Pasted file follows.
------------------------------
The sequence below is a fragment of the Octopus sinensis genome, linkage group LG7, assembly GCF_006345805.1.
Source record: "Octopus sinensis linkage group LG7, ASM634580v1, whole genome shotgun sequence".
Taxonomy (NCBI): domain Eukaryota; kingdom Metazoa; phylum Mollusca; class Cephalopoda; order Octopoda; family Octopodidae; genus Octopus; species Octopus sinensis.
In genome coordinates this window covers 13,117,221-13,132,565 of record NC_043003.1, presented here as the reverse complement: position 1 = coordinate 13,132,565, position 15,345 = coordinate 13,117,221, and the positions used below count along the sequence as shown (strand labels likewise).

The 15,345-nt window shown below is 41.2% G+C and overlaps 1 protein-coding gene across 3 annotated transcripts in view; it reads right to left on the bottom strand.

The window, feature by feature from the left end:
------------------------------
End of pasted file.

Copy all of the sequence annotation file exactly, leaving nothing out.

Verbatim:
The sequence below is a fragment of the Octopus sinensis genome, linkage group LG7, assembly GCF_006345805.1.
Source record: "Octopus sinensis linkage group LG7, ASM634580v1, whole genome shotgun sequence".
Taxonomy (NCBI): domain Eukaryota; kingdom Metazoa; phylum Mollusca; class Cephalopoda; order Octopoda; family Octopodidae; genus Octopus; species Octopus sinensis.
In genome coordinates this window covers 13,117,221-13,132,565 of record NC_043003.1, presented here as the reverse complement: position 1 = coordinate 13,132,565, position 15,345 = coordinate 13,117,221, and the positions used below count along the sequence as shown (strand labels likewise).

The 15,345-nt window shown below is 41.2% G+C and overlaps 1 protein-coding gene across 3 annotated transcripts in view; it reads right to left on the bottom strand.

The window, feature by feature from the left end: